-Fan artwork by Lynnette "Cicky" Johansson

    Share your thoughts and opinions on ELO's Roll Over Beethoven. Do you prefer the extended album version, the regular version, the single version or do you not really care at all?

    Quotations

    Roll Over Beethoven (Standard Album Release)
    "We knew ELO had to make it with Roll Over Beethoven and that one will go higher."
    Author Unknown (January 27, 1973 - Record Mirror)

    "Beethoven wouldn't just roll in his grave, he'd get up and play with it!"
    Roy Hollingworth (January, 1973 - Melody Maker)

    "As John Peel said on the wireless only the other day, [Roll Over Beethoven] has been done a million times. But the ELO give it probably the best new treatment since The Beatles. It opens with the dots from 'Fifth Symphony', a groovy chart the Old Master scored a while back. Then Jeff Lynne and & Co. take off with some energetic boogie. A great production, and the strings are suitably outrageous as they de-tune in such a fashion as would send Stradivarius mental. Probably No.1 - and for three weeks at least."
    Chris Welch (13 January 1973 - Melody Maker)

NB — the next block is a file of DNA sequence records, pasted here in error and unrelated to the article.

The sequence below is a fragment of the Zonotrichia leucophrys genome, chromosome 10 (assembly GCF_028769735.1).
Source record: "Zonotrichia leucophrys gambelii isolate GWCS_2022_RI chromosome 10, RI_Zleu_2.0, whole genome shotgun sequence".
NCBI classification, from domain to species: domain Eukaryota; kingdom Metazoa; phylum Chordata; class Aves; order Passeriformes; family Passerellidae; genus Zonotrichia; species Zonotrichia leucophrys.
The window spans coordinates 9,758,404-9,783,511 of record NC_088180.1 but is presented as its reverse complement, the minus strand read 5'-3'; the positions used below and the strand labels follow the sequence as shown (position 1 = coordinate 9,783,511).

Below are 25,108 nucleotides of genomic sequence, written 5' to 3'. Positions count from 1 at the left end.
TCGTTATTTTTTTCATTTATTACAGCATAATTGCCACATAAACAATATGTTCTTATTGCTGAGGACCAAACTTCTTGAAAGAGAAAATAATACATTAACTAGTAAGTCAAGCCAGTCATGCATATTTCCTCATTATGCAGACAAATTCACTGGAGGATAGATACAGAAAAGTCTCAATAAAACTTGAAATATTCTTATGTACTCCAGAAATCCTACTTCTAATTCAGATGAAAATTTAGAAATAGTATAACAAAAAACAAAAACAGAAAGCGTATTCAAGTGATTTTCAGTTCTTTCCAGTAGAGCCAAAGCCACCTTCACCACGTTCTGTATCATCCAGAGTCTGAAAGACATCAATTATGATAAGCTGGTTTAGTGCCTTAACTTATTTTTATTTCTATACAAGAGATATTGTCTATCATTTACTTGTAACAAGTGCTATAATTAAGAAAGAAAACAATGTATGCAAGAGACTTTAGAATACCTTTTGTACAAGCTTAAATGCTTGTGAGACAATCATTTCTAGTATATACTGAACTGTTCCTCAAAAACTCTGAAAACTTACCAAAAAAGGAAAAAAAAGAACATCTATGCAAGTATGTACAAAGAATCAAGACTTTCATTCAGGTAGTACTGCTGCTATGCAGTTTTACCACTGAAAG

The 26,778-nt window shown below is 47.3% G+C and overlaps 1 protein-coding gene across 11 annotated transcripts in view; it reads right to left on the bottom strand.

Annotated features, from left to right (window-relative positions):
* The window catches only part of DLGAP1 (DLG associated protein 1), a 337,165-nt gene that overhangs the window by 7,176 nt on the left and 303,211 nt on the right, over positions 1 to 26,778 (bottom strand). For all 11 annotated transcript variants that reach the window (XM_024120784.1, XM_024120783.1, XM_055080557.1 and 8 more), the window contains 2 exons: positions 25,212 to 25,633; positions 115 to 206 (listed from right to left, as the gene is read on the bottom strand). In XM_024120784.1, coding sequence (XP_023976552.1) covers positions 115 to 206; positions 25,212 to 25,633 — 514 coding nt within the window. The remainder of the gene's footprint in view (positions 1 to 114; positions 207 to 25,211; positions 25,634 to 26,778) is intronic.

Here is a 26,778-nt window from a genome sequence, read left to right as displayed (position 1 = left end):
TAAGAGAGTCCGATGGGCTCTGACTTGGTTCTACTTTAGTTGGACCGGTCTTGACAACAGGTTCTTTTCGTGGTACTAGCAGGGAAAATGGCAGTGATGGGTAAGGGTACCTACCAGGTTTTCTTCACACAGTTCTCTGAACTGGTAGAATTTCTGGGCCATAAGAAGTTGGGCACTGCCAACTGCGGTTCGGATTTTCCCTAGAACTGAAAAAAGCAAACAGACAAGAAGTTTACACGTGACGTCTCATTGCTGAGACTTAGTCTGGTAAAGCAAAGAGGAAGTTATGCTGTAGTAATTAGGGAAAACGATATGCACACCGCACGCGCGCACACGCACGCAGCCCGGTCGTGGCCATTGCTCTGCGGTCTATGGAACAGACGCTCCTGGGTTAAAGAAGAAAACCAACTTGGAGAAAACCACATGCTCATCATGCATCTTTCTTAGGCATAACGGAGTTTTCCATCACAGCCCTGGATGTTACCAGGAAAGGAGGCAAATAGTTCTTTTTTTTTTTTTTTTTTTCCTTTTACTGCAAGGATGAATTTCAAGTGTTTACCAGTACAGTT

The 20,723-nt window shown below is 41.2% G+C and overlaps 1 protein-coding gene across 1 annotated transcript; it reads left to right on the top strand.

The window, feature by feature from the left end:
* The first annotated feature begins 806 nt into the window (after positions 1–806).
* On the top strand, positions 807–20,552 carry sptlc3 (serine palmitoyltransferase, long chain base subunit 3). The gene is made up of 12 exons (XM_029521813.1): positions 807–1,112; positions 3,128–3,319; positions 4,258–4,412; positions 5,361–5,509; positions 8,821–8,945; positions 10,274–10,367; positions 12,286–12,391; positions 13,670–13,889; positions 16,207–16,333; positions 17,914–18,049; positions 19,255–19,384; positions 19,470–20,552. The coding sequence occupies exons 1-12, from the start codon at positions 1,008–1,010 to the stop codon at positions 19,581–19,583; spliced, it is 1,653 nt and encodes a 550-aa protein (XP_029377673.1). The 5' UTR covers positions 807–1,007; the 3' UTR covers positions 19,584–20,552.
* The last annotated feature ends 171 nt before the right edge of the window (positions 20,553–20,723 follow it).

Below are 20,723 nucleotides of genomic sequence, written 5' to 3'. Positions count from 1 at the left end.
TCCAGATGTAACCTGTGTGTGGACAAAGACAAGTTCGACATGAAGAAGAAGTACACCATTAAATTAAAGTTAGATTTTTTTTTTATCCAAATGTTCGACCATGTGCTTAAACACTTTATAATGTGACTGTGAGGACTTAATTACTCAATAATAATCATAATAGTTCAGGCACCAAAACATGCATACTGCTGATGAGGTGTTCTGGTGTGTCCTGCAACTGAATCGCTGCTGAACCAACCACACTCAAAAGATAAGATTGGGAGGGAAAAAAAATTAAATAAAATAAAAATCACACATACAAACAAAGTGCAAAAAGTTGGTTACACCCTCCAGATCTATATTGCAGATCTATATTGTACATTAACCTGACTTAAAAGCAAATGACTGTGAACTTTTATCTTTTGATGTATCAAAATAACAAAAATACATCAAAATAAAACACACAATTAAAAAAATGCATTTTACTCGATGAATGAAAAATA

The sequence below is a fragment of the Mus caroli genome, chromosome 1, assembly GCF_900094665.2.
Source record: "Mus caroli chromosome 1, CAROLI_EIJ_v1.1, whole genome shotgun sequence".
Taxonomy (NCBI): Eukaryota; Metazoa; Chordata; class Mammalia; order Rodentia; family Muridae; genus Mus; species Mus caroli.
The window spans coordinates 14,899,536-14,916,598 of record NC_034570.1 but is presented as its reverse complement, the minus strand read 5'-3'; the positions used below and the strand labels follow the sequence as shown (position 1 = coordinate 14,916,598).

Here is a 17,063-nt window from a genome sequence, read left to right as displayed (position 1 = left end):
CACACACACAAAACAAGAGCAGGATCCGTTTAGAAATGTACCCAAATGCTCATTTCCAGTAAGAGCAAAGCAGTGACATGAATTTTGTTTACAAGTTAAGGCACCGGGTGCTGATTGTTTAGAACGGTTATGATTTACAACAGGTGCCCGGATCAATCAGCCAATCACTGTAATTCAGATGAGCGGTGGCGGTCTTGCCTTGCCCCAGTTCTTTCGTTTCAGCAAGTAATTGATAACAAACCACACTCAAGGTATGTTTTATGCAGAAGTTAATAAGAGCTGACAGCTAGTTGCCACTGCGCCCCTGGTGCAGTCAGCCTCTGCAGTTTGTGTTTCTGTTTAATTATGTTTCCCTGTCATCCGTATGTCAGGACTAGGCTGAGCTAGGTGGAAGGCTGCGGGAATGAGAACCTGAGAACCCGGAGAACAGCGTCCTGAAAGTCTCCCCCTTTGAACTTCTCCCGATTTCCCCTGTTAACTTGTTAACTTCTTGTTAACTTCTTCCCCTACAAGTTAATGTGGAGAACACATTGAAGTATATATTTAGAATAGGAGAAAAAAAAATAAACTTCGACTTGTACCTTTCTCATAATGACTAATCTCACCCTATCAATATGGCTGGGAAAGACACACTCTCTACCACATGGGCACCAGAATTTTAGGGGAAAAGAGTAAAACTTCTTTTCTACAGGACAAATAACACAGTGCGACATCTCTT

"Ah, a 1984 version of Chuck Berry's frantic classic. Unlike Berry, ELO pay a tribute to Ludwig Van as they scout beyond the sonic zone. Now Roy Wood has dropped out, Jeff Lynne is left to pursue his music fantasies as he mixes his Jerry Lee-like delivery (a la California Man) with short classical interludes, some of which turn me on while others tend to detract from the continuity. One good thing about it, the mean rhythm section doesn't quit."
    Danny Holloway (13 January 1973 - NME)

    "As one might expect not just the normal vamped up rocker. Jeff Lynne and Roy Wood's musical minds always seem to have run so closely together, it was hard to work out who had the most influence over the arrangements of this band. Certainly now they're in Lynne's hands alone, the result reeks of ELO's past efforts. Starts with Beethoven's Firth [sic] then breaks into a gotcha by golly wow and midway has a strangely workable combination of straight violins going semi-classical over a dark rock bass and drum. They seem to be so attuned to commerciality I can't see how this can fail."
    Penny Valentine (13 January 1973 - Sounds)